Maryland farmers give Christmas trees to military bases

Donations are being trucked to five sites in U.S., given to families


Maryland Christmas tree farmers are combining savvy marketing with a bit of holiday cheer this year by donating trees to U.S. military bases.

Seven Maryland tree farmers participated in Trees for Troops, a donation program run by the National Christmas Tree Association's charitable offshoot, the Christmas Spirit Foundation.

Trees from 15 states will be distributed to Fort Benning, Ga.; Fort Bragg, N.C.; Fort Campbell, Ky.; Fort Lewis, Wash.; and Camp Pendleton, Calif. FedEx is picking up and delivering the trees along three routes -- East Coast, West Coast and Midwest -- by Friday. A shipment of trees from Ohio tree farmers went to overseas military bases in mid-November.

The tractor trailer arrived at Mayne Tree Farm in Buckeystown on Dec. 1, where Mehrl Franklin Mayne began tree farming in 1966, first working with his father and eventually taking over the family business a few years ago. Along the way, the farm added asparagus, sweet corn and other produce.

Mayne, who has a son-in-law in the Navy, donated six trees. He said it is the least he can do.

"Somebody's got to do that job and it's a little thank-you from us, from the tree grower," said Mayne, 51.

And the publicity doesn't hurt, either.

While artificial-tree sales have not surpassed those of real trees, the number of households buying fake trees dips into profits for tree farmers.

According to a consumer survey by the National Christmas Tree Association, 9 million households bought fake trees last year, the first decline in two years, and 27 million households bought real trees. In previous years, real-tree sales declined.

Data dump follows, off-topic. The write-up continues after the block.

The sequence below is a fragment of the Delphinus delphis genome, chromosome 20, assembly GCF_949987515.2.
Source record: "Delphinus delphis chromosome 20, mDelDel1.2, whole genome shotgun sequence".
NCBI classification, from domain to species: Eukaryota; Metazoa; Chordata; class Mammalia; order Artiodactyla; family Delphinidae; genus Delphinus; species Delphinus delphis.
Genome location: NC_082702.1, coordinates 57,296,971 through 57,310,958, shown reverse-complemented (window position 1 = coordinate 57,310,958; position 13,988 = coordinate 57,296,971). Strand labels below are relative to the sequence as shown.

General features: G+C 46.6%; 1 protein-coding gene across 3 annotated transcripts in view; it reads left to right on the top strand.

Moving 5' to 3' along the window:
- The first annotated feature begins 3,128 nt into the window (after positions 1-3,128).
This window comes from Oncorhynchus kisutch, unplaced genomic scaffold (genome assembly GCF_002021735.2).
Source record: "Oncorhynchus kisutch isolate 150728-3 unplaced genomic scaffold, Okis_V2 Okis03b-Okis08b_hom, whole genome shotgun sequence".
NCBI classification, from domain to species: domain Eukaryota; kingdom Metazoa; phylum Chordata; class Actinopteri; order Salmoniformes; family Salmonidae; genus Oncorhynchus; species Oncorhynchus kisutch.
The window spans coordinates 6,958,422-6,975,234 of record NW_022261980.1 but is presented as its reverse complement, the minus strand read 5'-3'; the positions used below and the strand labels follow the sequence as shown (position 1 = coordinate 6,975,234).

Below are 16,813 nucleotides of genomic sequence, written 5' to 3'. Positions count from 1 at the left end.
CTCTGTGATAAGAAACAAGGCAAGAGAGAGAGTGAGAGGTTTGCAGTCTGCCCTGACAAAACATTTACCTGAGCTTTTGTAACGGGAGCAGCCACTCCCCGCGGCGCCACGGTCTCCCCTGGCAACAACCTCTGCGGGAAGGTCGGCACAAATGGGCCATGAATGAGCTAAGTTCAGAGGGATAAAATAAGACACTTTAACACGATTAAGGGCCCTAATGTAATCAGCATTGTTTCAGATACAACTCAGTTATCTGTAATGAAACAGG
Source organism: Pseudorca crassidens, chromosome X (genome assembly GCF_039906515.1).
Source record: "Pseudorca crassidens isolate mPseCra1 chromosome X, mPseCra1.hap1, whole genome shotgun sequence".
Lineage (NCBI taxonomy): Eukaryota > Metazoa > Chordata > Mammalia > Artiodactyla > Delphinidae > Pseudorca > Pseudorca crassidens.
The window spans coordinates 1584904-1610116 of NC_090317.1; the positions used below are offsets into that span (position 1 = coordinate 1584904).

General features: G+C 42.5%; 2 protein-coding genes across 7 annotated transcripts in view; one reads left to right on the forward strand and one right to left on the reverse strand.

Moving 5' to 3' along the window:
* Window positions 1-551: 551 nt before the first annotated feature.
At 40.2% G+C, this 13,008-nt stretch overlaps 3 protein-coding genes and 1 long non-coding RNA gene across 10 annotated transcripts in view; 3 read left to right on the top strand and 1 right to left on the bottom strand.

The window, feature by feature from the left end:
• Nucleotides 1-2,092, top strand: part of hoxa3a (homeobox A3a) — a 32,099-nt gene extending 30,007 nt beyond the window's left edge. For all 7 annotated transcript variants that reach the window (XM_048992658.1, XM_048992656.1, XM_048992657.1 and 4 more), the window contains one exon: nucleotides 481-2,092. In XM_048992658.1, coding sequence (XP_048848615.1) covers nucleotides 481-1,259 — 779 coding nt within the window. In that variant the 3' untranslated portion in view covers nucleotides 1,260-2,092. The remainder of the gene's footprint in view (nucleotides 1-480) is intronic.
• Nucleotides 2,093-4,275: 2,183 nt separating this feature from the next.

A Christmas tree at most Maryland farms costs about $35, said Bill Underwood, who grows trees in Maryland and North Carolina. A nice Fraser fir, among the most popular, can go for about $60.

Underwood helped coordinate Maryland farmers' participation. He had hoped to get about 100 trees from Maryland farmers, but only 47 trees were loaded onto the FedEx truck last week at the Buckeystown farm.

The goal is to collect about 3,000 trees from farmers nationwide, but the logistics of packing and moving 7-foot-and-taller trees, Underwood said, made it hard for some Maryland farmers to participate because they are scattered across the state.

"When you get a choose n' cut grower that probably doesn't have anything to haul on," he said, "it creates some problems." In Maryland, most Christmas tree farmers are dependent upon consumers to drive to their farms.

Farmers began dropping off trees at his 170-acre farm in November, Mayne said. His farm was picked because it is centrally located near Interstate 270 in Frederick County.

About 750 trees were scheduled to be unloaded at Fort Bragg in North Carolina yesterday.

Michael Deveault, executive officer for Morale, Welfare and Recreation at the base, said each unit will distribute tickets to families unable to afford trees.

"It's just another thing they wouldn't have to purchase for Christmas," he said.

Another load will be picked up in North Carolina before the truck travels to South Carolina and Georgia to pick up more trees and deliver those to Fort Benning.

Ryan Furby, a FedEx spokesman, said the company has not calculated the cost of transporting the trees.

Public relations aside, Underwood said, the tree donations are a way to say thanks to soldiers and their families.

"It makes them feel they're wanted and appreciated for what they're doing," Underwood said.

Dorcas Taylor writes for the Capital News Service.

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